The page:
S1 should have at least a 3A rating, and if you use a DPDT type use both sets of contacts in parallel to reduce the contact resistance as much as possible. I care about what happens to the people I work for and I can see no reason to have them replace 5000-dollar battery pack without good cause. But I don't want to leave the solar arrays connected for so long becuase the fear of overheating the battery. Without getting in to a protracted contest on the ins and outs over battery rebuilding, desulfating or whatever one calls it to do any good one has to do the testing themselves as it is not an exacting science.
They fit the can nicely but will need to have one lead extended slightly to reach the bottom of the circuit board.
So I would like to know if this desulfator is any good and would do the job of breaking up the rest of the sulfate? In retrospect, an inductor with a slightly higher current rating for L2 might be better as the one I chose gets noticably hotter than L1 even though it has the same current rating of 2.4A. Any time you pulse a battery with high voltage even for a millisecond you stand a chance of causing an internal spark in a hydrogen rich environment.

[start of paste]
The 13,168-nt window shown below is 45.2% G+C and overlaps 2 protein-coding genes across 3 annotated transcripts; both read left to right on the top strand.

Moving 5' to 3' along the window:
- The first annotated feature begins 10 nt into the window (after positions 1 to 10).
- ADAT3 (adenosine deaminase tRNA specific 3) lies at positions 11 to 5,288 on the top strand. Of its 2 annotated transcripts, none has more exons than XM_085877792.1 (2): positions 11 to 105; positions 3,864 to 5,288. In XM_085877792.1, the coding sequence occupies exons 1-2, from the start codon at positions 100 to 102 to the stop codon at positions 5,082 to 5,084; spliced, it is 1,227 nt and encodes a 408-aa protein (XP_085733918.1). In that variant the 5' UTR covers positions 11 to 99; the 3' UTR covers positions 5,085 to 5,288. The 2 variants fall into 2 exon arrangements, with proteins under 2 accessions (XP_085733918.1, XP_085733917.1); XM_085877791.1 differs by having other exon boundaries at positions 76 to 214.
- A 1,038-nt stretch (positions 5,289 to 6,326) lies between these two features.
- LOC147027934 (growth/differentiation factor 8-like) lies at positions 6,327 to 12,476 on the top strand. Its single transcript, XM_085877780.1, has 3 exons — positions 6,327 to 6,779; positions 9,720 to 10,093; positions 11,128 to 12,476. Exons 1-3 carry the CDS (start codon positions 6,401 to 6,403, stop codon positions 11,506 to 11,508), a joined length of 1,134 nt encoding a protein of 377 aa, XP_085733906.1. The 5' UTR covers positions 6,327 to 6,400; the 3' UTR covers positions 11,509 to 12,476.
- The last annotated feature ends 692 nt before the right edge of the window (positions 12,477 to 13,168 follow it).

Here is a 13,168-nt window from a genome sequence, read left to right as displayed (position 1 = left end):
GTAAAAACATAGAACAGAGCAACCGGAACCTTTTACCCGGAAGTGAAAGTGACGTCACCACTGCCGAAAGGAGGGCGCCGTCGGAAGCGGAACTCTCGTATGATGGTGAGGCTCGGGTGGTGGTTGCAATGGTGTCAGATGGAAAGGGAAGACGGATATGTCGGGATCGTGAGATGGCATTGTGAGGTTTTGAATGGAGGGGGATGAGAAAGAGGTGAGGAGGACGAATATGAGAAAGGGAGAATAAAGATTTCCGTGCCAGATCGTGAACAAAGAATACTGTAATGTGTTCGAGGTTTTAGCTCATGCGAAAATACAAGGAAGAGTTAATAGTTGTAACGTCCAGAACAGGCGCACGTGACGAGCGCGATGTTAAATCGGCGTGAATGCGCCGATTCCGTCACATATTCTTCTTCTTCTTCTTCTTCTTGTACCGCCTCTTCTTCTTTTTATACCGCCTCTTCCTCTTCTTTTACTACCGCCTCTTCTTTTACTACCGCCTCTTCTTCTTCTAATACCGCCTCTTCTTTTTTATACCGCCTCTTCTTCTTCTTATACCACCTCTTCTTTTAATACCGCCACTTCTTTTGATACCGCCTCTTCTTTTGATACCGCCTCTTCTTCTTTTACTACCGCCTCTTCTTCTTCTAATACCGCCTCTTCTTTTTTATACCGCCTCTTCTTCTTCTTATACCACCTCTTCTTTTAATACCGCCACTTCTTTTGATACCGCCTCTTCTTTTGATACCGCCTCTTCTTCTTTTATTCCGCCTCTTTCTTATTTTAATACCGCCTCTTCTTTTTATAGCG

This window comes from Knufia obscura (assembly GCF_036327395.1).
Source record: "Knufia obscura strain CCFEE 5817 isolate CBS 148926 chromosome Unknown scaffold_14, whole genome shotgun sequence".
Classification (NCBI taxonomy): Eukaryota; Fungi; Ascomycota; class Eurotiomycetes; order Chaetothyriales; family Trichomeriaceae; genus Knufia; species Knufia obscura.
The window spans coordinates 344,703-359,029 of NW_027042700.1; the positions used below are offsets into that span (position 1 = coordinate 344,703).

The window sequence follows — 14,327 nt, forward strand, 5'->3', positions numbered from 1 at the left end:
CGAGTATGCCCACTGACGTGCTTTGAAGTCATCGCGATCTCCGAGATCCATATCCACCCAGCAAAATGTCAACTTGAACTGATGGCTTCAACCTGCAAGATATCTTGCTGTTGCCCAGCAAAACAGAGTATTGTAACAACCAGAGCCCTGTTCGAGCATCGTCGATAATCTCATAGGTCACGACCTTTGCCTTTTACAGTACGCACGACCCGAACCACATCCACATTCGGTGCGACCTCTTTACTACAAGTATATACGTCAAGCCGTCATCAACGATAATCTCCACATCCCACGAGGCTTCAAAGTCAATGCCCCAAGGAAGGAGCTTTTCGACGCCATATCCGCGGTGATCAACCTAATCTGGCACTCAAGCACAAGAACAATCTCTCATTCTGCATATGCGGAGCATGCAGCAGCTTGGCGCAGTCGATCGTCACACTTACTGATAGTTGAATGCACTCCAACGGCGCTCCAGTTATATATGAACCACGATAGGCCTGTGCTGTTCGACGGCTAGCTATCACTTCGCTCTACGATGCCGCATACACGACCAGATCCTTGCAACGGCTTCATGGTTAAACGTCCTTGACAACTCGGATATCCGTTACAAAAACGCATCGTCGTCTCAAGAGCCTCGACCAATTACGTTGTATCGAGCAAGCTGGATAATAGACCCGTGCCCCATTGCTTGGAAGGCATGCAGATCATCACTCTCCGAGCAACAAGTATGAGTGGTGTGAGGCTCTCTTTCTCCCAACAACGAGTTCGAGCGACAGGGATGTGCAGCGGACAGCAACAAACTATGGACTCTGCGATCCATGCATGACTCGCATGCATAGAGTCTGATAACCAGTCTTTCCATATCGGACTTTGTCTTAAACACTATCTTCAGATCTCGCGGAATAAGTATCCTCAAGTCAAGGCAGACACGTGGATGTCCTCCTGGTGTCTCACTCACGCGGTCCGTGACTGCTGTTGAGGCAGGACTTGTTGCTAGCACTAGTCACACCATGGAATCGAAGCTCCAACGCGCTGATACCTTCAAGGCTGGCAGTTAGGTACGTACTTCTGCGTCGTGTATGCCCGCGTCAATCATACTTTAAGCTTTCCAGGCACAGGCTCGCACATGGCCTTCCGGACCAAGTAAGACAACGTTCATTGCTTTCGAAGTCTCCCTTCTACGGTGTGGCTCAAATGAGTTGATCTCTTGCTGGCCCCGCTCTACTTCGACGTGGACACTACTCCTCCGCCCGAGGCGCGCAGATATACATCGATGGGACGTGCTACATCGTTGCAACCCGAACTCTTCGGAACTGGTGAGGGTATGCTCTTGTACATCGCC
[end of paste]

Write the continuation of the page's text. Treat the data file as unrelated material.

I have blown up a few batteries in my time and while they are not much in explosive power they certainly will fragment the case and cover the immediate area with sulfuric acid.
If it gets too hot you can use two in parallel to double the current capacity, but again, if you keep the pulse width on the conservative side it will only get slightly warm.
But the specific gravity in one of the battery would not go up, no matter how long I would charge it. Fortunately there is not much area in a full battery for gas to accumulate or there could be a bigger bang. With all that said if you do not understand the chemistry involved in why batteries work go read how they create electricity it will help one to understand why one is doing what and why it can be an exercise in futility. I mounted mine directly on the perf-board with a piece of stick-on copper foil (available from Digikey) under it to act as a heatsink.
I'm all for a good deal and there are some batteries out there that can be a good deal if one can get the sulfides off of the plates, but remember it is part of the process in how the battery creates electricity. In this configuration it doesn't get warm at all so the copper foil may not actually be needed.